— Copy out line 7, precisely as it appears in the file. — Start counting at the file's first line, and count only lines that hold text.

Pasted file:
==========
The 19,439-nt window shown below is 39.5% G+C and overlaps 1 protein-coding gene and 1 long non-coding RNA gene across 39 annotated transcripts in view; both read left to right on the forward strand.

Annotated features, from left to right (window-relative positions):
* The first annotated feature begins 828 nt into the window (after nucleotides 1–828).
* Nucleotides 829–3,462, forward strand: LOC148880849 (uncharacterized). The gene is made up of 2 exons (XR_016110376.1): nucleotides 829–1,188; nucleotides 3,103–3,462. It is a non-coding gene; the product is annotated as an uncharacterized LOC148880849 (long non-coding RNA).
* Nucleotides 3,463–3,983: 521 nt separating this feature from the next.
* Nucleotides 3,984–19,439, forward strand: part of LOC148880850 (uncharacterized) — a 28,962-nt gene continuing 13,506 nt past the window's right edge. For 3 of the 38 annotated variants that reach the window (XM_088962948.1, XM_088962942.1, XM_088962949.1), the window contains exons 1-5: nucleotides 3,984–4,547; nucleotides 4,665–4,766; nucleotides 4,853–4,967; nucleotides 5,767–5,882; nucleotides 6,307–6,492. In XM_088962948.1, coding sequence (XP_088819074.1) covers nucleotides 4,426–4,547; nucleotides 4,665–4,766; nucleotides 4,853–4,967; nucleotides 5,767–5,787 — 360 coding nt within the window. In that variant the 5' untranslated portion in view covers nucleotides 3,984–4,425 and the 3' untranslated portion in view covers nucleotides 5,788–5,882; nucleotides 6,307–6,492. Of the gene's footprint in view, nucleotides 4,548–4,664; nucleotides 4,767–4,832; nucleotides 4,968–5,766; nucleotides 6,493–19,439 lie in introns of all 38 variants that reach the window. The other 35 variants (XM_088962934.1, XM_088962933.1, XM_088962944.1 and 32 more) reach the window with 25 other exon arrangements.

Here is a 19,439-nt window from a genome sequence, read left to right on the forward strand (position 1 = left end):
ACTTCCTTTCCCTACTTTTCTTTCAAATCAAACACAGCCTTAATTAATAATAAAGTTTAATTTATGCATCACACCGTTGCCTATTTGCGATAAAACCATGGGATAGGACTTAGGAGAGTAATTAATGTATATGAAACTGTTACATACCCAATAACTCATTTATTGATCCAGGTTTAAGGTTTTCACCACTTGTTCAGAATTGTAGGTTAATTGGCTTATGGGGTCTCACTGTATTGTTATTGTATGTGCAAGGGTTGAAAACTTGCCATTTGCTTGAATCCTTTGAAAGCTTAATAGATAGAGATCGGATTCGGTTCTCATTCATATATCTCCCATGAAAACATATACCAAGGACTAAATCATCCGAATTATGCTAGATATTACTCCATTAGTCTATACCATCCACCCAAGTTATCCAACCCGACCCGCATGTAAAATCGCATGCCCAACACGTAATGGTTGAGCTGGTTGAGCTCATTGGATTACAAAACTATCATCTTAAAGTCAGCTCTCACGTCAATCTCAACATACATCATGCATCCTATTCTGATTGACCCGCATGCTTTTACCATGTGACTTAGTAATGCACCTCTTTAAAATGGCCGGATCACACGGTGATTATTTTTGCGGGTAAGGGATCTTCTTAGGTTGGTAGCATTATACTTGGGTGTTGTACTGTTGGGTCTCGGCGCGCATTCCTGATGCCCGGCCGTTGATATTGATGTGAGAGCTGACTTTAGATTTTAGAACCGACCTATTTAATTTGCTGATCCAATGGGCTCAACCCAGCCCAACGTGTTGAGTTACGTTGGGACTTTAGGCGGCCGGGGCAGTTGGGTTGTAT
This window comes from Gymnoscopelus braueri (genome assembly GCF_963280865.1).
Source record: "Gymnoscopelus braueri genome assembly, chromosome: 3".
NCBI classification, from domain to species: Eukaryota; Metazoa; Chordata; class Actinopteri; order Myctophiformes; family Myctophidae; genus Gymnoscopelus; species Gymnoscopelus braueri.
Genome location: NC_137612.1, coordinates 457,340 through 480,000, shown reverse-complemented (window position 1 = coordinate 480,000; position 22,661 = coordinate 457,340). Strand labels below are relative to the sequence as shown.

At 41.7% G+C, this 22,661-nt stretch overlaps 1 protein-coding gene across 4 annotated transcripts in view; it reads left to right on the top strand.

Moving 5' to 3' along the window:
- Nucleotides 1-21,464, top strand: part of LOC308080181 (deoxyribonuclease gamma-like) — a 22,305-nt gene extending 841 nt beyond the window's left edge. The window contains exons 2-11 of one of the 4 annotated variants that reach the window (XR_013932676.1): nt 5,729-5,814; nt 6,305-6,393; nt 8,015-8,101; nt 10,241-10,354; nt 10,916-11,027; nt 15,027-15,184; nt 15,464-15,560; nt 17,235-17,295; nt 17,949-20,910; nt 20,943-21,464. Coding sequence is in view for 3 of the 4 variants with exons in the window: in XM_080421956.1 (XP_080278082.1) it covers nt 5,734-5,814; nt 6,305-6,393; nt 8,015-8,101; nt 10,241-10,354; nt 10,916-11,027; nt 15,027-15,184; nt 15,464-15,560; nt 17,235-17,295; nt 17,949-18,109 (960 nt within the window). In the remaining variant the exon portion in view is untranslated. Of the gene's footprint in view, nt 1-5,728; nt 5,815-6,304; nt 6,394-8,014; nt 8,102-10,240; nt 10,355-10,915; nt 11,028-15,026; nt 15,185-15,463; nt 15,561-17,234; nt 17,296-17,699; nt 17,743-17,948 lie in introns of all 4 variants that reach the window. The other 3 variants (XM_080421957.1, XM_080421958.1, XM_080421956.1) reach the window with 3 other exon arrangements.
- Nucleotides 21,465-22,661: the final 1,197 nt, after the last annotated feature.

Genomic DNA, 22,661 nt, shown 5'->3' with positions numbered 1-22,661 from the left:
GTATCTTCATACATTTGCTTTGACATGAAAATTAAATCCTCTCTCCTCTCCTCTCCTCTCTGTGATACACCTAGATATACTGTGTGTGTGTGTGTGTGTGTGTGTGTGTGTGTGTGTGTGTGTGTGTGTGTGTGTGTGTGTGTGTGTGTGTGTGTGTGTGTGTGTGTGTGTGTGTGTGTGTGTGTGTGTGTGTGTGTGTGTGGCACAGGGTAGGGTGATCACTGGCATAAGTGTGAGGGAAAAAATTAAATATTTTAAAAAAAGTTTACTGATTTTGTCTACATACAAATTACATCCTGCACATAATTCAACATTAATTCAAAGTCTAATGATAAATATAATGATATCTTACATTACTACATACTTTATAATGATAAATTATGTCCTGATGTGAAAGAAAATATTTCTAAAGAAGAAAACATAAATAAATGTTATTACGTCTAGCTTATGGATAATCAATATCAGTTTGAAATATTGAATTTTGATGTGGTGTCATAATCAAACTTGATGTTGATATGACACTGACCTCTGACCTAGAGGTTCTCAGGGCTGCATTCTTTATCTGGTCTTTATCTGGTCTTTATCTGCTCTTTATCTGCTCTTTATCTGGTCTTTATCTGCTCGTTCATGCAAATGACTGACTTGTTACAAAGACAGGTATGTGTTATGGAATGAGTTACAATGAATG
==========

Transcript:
Here is a 19,439-nt window from a genome sequence, read left to right on the forward strand (position 1 = left end):